The most commonly detected pesticides were compounds composing the chlordane technical mixture and their metabolites; DDT and its metabolites; and dieldrin, phenoxy herbicides, pentachlorophenol, and lindane. Most of these pesticides are hydrophobic, which explains the higher number of detections in solid-phase material and aquatic biota than in water. Pesticides were detected in the solid-phase material and aquatic biota at various locations along the mainstems of the Apalachicola, Chattahoochee, and Flint Rivers. Of the pesticides detected in surface water, most were detected in the Atlanta metropolitan area. Pesticide detections in the Atlanta metropolitan area could reflect the amount of pesticides applied by homeowners, home pest-control companies, local governments, and the lawn-care industry. However, the distribution and types of pesticides detected could be more a function of the frequency, location, and types of analysis requested than an indication of what is actually present in the ACF River basin.

IMPLICATIONS FOR FUTURE STUDY

A part of the ACF River basin NAWQA study plan is to implement a spatially and temporally well-distributed sampling scheme and to analyze the samples for a more complete suite of pesticides. This will allow the occurrences of pesticides to be related to the types of media, the land uses, and the time of application. In addition, the relative persistence of some of the newer pesticides can be determined. Methods for testing and studies of the persistence of paraquat, 2,4-DB, methanearsonate, glyphosate, MCPP, and chlorothalonil need to be evaluated because these pesticides are used heavily in the ACF River basin, but are not currently proposed for analysis by the National Water Quality Assessment Program.

LITERATURE CITED

Alabama Agricultural Statistics Service, 1990, Alabama agricultural statistics: U.S. Department of Agriculture, National Agricultural Statistics Service and Alabama Department of Agriculture and Industries, Montgomery, Ala., 60 p.

Brown, M.J., 1987, Forest statistics for Northwest Florida: U.S. Department of Agriculture, Forest Station, Southern Forest Experiment Station, Resource Bulletin SE-96, 50 p.

Florida Agricultural Statistics Service, 1990, Florida agricultural statistics field crops summary: U.S. Department of Agriculture, National Agricultural Statistics Service and Florida Department of Agriculture and Consumer Goods, Tallahassee, Fla., 19 p.

Georgia Agricultural Statistics Service, 1990, Georgia agricultural facts: U.S. Department of Agriculture, National Agricultural Statistics Service and Georgia Department of Agriculture, Athens, Ga., 184 p.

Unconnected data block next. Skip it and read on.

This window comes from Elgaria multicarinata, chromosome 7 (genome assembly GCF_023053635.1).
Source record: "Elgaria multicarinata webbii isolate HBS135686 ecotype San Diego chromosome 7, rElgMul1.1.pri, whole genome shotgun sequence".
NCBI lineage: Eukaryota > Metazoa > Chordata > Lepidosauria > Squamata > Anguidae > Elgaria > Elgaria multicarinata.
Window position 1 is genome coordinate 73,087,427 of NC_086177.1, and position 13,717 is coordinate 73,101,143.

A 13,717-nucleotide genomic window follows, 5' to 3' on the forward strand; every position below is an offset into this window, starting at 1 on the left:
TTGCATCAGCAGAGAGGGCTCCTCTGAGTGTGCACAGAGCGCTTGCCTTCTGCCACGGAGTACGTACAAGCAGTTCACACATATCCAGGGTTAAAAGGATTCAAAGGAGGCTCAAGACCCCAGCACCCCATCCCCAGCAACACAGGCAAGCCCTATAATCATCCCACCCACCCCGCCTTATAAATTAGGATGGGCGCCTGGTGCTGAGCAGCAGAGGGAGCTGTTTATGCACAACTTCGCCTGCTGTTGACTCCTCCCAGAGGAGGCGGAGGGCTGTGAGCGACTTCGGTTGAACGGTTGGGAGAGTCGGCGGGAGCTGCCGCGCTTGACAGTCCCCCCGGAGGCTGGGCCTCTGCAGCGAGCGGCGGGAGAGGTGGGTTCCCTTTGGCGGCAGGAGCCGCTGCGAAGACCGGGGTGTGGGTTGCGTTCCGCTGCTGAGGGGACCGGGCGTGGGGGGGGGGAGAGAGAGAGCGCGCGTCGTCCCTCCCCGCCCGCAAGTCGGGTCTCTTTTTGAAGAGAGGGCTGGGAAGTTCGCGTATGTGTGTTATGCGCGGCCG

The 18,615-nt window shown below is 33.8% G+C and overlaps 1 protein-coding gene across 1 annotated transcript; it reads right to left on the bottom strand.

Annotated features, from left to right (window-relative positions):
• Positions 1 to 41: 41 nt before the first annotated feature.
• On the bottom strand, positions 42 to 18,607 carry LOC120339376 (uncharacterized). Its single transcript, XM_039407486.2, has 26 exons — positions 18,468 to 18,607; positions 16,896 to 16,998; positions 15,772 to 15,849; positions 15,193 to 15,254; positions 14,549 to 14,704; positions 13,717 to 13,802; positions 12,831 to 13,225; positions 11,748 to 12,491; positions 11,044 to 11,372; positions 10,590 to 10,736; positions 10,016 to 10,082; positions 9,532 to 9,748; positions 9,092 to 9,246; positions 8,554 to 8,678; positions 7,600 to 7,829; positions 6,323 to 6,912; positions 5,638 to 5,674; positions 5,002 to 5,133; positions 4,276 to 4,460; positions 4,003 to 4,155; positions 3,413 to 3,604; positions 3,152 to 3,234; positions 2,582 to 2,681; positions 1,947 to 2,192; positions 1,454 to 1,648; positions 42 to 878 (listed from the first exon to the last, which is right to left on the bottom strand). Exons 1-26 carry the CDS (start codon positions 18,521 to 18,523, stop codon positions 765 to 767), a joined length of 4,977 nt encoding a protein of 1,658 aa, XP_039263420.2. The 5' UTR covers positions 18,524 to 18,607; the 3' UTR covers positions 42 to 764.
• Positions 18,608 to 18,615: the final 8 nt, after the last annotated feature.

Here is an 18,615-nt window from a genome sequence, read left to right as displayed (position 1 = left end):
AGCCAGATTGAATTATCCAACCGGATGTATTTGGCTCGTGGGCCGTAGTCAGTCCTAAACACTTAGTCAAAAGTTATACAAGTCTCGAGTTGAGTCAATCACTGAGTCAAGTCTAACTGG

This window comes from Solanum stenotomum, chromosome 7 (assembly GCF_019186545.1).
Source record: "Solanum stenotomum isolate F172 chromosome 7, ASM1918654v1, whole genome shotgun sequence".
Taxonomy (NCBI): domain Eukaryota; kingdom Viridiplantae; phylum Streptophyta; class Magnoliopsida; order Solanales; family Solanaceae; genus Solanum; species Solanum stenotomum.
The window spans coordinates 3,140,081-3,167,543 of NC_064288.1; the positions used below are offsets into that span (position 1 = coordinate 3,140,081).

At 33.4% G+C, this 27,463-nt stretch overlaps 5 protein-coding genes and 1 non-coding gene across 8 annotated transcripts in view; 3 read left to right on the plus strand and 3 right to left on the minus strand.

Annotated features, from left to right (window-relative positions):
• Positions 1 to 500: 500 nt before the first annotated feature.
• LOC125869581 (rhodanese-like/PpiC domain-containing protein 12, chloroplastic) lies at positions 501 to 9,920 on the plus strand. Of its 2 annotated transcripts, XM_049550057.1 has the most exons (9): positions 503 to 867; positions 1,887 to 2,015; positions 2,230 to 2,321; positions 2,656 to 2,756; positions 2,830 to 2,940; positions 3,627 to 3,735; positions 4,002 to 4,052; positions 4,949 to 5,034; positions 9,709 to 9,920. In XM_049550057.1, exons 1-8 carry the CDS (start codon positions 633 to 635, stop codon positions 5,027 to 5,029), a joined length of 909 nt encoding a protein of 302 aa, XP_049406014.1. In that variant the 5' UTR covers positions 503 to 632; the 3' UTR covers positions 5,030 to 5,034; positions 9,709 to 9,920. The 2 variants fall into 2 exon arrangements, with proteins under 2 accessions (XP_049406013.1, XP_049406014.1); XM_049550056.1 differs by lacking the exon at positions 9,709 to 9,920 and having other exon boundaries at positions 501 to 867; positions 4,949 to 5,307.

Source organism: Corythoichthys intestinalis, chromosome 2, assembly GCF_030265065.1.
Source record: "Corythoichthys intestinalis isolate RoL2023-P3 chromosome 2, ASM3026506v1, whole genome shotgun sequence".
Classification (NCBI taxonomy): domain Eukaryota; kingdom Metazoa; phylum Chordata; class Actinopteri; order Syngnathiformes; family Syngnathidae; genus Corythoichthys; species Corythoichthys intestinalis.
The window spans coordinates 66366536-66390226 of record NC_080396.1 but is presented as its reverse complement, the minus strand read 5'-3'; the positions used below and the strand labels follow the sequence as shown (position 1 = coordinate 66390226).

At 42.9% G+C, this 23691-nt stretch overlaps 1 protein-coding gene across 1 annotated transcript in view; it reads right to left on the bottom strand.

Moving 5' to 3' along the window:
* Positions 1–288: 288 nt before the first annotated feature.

McCarthy, Rebecca, 1992, Taking aim at weed spraying: The Atlanta Journal, July 8, p. C1 and C4.

Monks, C.D. and Brown, S.M., 1991, 1990 Georgia Herbicide Use Survey Summary: University of Georgia Cooperative Extension Service, Tifton, Ga., 9 p.

The National Gardening Association, 1992, National gardening survey 1991-1992: Burlington, Vt., 367 p.

Research Triangle Institute, 1992, National home and garden pesticide use survey final report, Executive summary, prepared for: U.S. Environmental Protection Agency, Office of Pesticides and Toxic Substances, Biological and Economic Analysis Branch, contract no. 68-WO-0032, 22 p.

Tetra Tech, Inc., 1992, Estimating fertilization rates for an urban area: application to Cobb County, Georgia, prepared for: U.S. Environmental Protection Agency, Atlanta, Ga., Contract No. 68-C9-0013, 55 p.

Thompson, M.T., 1989, Forest statistics for Georgia: U.S. Department of Agriculture, Forest Service, Southeastern Forest Experimental Station, Resource Bulletin SE-109, 68 p.

University of Georgia, 1991, 1991 Georgia Pest Control Handbook, K.S. Delaplane, ed.: Athens, Ga., Georgia Cooperative Extension Service, College of Agriculture, Special Bulletin 28, 440 p.

U.S. Bureau of the Census, 1989a, Census of agriculture, 1987, Alabama state and county data: U.S. Department of Commerce, Bureau of the Census, part 1, v.1, 431 p.

----1989b, Census of agriculture, 1987, Florida state and county data: U.S. Department of Commerce, Bureau of the Census, part 9, v. 1, 435 p.

----1989c, Census of agriculture, 1987, Georgia state and county data: U.S. Department of Commerce, Bureau of the Census, part 10, v.1, 698 p.

Vissage, J.S. and Miller, P.E., 1991, Forest statistics for Alabama Counties: U.S. Department of Agriculture, Forest Service, Southern Forest Experiment Station, Resource Bulletin SO-158, 67 p.